Amathus Drinks has shared plans to open two new stores at the beginning of 2024 as the retailer and distributor looks to expand its bricks-and-mortar offering. 

Speaking to Drinks Retailing at the 2023 Amathus portfolio trade tasting, commercial director Tom Miller said that despite the impact of Covid and nationwide financial pressures, there is still great potential in physical stores. 

“Our retail stores are doing well and our web business is growing massively. Home drinking and retail are a strong proposition.

“What we really enjoy about it is having a direct relationship with consumers.”


Amathus currently has multiple stores across London, as well as sites in Brighton and Bath. According to Miller, two new stores will open in Oxford and Wimbledon in the first quarter of 2024, with the Amathus team on the hunt for more potential London venues. “We think we can get about 20 stores in total,” he added. 

Although the pandemic saw a boom in ecommerce, Miller thinks that bricks-and-mortar’s potential to provide a guided shopping experience will ensure its staying power in the industry.

“Each Amathus store has about 5000 different products. It can be overwhelming even for the most experienced consumer. 

“Our store colleagues are all WSTA trained and have a real passion for drinks, so it’s almost like a curated shopping experience. 

“Our ambition with our retail offering is to make it the customer’s best experience of their day.”

While Amathus currently has a stronger focus on hospitality, Miller shared that the company is looking to boost its off-trade operations considerably over the coming years. 

“Currently, about 75% of our operations are supplying to bars and restaurants, while about 25% is ecommerce and bricks-and-mortar retail. We’re looking to move that to about 50/50, which will involve expanding our stores.”

Miller said this decision was partially influenced by the pandemic: “A big reason behind this plan is risk aversion. We don’t want to have all our eggs in one basket, particularly following Covid when the on-trade closed down.”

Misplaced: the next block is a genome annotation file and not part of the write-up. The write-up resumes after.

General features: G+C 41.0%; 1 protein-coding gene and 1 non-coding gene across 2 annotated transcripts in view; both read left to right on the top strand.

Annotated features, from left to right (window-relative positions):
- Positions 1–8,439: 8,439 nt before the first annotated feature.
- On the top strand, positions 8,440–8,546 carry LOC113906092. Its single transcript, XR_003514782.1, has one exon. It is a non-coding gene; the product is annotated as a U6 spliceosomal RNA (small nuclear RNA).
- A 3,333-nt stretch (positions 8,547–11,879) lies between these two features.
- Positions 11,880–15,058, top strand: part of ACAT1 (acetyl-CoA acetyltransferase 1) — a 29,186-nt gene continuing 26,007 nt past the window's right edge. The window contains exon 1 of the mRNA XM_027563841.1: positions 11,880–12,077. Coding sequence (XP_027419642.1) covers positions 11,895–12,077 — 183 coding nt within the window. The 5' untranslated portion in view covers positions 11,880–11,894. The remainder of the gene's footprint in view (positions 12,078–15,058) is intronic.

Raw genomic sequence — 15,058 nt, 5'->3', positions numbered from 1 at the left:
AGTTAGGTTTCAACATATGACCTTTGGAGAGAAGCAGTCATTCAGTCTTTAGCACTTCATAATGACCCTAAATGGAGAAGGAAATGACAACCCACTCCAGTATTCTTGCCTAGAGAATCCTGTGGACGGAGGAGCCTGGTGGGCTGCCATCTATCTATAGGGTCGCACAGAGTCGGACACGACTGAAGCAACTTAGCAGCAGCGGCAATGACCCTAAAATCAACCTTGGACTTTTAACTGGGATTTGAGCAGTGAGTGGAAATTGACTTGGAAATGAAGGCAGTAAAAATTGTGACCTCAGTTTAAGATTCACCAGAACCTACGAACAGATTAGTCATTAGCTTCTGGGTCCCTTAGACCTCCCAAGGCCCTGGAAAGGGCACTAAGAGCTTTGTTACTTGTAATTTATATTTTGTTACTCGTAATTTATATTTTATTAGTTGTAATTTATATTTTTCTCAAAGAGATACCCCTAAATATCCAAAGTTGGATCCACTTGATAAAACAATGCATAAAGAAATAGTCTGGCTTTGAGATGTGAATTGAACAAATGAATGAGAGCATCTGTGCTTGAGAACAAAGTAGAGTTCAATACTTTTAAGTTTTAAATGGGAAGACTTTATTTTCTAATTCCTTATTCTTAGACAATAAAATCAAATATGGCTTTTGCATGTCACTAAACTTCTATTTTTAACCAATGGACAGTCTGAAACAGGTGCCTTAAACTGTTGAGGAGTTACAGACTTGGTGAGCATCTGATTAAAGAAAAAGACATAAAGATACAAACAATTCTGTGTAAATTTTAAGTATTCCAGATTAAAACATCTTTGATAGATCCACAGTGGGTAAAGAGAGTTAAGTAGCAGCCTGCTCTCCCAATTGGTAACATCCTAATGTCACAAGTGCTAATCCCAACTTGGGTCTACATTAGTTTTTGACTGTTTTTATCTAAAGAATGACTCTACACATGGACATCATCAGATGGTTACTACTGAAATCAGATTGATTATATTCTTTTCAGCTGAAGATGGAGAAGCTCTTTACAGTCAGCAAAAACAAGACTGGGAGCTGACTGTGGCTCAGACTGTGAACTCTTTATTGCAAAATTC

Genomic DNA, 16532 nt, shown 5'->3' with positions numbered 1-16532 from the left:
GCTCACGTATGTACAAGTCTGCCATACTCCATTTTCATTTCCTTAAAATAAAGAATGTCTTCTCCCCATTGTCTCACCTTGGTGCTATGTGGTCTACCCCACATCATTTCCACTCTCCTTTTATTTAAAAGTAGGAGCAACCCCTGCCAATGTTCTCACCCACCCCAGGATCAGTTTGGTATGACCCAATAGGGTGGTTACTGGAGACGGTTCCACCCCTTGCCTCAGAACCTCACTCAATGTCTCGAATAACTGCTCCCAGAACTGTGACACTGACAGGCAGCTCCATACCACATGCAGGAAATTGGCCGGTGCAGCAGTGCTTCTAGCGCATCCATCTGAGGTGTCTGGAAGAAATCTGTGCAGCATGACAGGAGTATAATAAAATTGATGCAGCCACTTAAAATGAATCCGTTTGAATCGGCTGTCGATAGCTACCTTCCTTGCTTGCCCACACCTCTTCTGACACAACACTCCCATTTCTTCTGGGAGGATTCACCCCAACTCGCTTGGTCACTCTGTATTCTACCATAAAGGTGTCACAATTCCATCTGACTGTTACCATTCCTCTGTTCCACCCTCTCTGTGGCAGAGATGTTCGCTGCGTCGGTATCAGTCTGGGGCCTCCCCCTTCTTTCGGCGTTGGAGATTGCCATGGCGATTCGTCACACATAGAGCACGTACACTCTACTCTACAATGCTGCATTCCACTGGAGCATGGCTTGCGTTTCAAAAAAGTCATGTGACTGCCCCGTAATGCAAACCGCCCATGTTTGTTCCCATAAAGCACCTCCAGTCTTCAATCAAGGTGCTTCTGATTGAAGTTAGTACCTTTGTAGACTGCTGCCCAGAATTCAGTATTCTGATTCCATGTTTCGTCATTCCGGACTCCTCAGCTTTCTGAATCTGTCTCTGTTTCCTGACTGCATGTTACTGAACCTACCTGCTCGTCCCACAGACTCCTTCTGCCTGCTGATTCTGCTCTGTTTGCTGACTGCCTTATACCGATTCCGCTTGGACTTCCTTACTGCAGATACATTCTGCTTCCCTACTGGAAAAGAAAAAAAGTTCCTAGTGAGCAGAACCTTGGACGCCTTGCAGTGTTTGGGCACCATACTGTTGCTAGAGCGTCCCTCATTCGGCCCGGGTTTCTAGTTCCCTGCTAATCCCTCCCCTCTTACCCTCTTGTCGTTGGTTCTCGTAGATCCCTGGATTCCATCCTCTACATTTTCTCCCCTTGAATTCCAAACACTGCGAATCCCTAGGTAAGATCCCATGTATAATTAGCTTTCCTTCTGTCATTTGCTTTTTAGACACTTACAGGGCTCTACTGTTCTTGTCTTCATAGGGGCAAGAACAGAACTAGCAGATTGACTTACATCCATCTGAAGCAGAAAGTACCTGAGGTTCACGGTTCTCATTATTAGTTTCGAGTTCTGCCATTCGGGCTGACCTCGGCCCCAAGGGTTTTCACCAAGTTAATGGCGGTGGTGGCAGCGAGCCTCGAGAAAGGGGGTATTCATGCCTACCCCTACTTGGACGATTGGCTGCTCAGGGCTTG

Elsewhere, Miller explained that retail provides an opportunity to tap into the rising popularity of home drinking occasions. 

“From our data, I would suggest that more people are drinking at home. While people are still going out, others want to have a great drink and a great experience at home, and with such a large range, we’re in a position to offer that.”


Turning to the tipples of choice among the Amathus customer base, Miller said that the business aims to stay ahead of the curve by providing options for adventurous consumers.

“When it comes to wine, you can get a New Zealand Sauvignon Blanc or Argentine Malbec from anywhere,” he said. “So we like to find those wines that are new and interesting to UK consumers,” he continued, mentioning Greece and Portugal as particularly strong growth areas. 

“People come to us to know what’s new, and we aim to provide a space for these producers to make their way into the UK market.”

In spirits, Miller notes tequila and agave-based drinks as the category to watch: “It’s our second biggest category behind whisky, and it’s the premium end of tequila that is seeing the most growth.”

Mentioning gin, he said that while the category is undeniably oversaturated, sales are still up compared to last year.

“However, there isn’t enough diversity in the category to warrant having such a big range anymore so we’re looking to bring it down and make space for more niche spirits.”

Following alcohol duty changes last month, the industry has been left concerned that sales of categories with higher abvs, such as wine and spirits, will be negatively impacted.

Miller, however, thinks that consumers will continue to favour quality products regardless of abv: “I think the biggest opportunity comes with the categories that have great drinks to offer, and then abv almost becomes irrelevant. 

“For any category to grow, whether that be wine, low/no, spirits, the drinks have to be great in their own right. If people are looking for drinks with lower abvs, then that’s fine, but I think that offering quality products, regardless of category or strength, is the key.”